Col Regs

Is a navigation beacon a structure ie 5 knot rule applies?
Second question; I had always thought ‘give way, 5 knot max’; etc were sacred and could never be amended. Right?

Where did you find this little gem of information?

Dont remember where I got that from. Next you will be saying give way to vessels on the port side.

Forget the “Col Regs”. You should never give way to any vessels. I learned that steering the
ol’ Sara.



This guy didn’t abide by any “no wake zones”.

WTF happened to this professional mariners forum?

1 Like

I don’t even know what they’re asking.

A simple "no you are wrong " would have been nice. Now how about is a nav beacon a structure- yes or no? (why on earth did I post here, get everything but a straight answer)

Of course it’s a structure – in life. It the legal universe it depends on how it’s defined in the regulations you’re asking about.

In the context of your question – the only mention of knots in the COLREGS is 1) to define a class of vessel that is less than seven meters long and goes less than seven knots; and 2) to define what constitutes a “high speed craft” for the purpose of the inland rules.

So – what is the rule you’re asking about?

Um, well, perhaps because there is no connection between “structures” and “5-knot rule” - so your question contains contradictions. FWIW, yes there are navigation marks on structures.
And WTH does “give way, 5-knot rule” mean? The denizens here were just picking on your apparent total lack of knowledge - hence the snark and questions about “what are you asking about?”

“A 5 knot speed limit applies when operating a vessel; within 200m of the shore or any structure”. I realise I dont know, thought that was the reason for a forum such as this.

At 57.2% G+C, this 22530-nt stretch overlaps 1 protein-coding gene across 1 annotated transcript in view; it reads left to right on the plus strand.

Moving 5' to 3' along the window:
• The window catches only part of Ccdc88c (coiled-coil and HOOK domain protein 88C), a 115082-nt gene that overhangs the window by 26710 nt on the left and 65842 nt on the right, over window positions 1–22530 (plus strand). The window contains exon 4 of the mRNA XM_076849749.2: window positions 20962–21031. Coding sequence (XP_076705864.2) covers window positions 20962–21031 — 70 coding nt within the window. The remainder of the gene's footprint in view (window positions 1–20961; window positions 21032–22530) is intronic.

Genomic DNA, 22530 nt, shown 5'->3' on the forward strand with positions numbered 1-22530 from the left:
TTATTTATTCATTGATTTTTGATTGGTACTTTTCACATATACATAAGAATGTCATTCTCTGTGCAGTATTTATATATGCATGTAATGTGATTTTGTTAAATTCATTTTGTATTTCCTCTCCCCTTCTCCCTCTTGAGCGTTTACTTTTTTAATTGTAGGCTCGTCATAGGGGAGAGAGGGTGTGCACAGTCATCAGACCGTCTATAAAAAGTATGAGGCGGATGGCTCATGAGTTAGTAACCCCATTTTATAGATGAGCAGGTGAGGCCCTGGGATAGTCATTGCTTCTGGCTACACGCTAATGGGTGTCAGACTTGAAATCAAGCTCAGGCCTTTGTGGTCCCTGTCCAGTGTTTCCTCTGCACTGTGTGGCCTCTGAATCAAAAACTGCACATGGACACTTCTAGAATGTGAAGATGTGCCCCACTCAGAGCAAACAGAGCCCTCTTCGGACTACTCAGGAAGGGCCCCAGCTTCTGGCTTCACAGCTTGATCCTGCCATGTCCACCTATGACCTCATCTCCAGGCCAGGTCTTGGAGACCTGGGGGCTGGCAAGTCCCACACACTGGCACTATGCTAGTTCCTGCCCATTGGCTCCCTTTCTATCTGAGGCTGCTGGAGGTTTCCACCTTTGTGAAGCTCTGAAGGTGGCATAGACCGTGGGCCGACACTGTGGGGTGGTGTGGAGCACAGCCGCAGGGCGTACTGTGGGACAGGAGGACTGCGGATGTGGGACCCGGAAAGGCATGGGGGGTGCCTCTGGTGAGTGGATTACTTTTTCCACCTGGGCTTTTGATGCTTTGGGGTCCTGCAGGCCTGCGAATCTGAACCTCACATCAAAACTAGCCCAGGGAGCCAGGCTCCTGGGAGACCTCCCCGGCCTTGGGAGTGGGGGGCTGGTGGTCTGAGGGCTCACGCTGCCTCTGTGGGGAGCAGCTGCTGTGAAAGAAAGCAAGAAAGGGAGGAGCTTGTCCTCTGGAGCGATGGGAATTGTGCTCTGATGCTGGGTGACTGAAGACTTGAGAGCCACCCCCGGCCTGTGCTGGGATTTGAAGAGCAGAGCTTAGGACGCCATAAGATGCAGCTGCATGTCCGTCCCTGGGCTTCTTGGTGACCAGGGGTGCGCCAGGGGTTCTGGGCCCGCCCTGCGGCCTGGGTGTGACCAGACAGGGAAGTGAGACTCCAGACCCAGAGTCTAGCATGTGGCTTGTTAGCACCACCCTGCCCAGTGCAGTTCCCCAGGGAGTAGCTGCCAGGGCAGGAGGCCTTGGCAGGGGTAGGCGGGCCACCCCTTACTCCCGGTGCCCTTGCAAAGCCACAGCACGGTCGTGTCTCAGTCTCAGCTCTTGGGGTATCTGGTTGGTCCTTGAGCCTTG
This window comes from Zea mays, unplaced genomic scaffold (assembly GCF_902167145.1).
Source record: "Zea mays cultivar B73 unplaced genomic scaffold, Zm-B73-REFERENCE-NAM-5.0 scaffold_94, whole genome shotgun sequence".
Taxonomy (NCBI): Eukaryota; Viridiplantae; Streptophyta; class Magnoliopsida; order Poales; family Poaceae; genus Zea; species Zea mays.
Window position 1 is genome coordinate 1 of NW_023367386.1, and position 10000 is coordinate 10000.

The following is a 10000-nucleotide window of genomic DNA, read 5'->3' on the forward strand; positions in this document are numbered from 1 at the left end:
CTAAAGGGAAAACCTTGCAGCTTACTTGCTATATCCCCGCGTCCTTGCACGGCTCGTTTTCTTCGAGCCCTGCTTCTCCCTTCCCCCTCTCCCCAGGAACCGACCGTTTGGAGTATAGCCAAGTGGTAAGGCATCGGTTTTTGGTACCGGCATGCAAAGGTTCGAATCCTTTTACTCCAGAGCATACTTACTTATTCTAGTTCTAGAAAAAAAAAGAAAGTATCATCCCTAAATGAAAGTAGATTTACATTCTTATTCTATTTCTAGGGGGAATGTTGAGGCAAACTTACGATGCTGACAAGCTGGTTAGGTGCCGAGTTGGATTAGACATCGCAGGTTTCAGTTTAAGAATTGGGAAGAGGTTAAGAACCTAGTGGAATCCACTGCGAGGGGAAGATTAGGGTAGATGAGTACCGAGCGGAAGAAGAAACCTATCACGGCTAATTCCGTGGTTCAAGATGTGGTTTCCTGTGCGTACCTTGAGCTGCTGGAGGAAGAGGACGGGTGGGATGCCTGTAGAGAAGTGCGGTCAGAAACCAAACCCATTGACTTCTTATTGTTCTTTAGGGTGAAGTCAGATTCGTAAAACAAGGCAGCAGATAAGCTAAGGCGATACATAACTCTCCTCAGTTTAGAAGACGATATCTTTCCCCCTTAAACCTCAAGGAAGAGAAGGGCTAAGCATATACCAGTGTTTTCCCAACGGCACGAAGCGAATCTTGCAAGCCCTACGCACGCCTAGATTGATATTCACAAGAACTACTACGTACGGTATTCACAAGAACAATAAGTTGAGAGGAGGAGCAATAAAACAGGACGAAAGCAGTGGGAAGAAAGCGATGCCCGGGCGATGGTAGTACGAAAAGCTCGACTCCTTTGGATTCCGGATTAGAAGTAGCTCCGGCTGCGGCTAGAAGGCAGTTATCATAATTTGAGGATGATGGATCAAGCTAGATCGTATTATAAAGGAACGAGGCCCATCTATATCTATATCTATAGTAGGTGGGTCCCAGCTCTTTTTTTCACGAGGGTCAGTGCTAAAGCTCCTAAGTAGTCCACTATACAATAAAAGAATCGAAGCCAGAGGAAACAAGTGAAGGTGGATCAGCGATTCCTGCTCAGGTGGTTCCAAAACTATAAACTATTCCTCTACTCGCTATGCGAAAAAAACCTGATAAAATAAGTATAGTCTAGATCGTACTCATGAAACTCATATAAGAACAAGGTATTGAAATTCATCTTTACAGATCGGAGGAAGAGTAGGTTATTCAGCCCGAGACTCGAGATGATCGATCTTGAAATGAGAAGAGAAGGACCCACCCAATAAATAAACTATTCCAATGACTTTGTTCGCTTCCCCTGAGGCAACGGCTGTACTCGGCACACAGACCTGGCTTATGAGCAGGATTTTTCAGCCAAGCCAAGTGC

What is the document you’re quoting from? It’s not COLREGS, so what is it?

State law, perhaps?

One of the reasons is that it is populated by master mariners who have studied the above linked document to the point of exhaustion and could probably write a dissertation on some of the finer points of its strengths and weaknesses. If you would like to discuss COLREGS, read the pub and cite which rule or amendment you would like clarification on.

Sorry I visited, wont happen again.

Nobody can possibly help you if you won’t say what is the source of the regulation you quoted. It’s a big world and there are lots of countries and lots of regulations.

Dude, why are you getting so pissy? We’re trying to help you but instead of answering our clarifying questions so we can decipher what you’re asking you get an attitude.

And when I asked you a simple question such as where did you get this information, you came back with attitude. So goodbye and good ridance. Try the cruisers forum.

A simple google search indicates our poster may be from Victoria, Australia.

On all Victorian waters a five knot speed limit applies to all operators within:

  • 50 m of a person, for example a swimmer

  • 50 m of another vessel

  • 100 m of a vessel or buoy on which a ‘diver below’ signal corresponding to the International Code Flag ‘A’ is displayed – a white/blue flag.
    On inland waters a five knot speed limit applies to all vessels within:

  • 50 m of the water’s edge

  • 50 m of any fixed or floating structure in or on the water.

Note: the local authority may specifically exclude waters by notice or the waters may be designated for other purposes.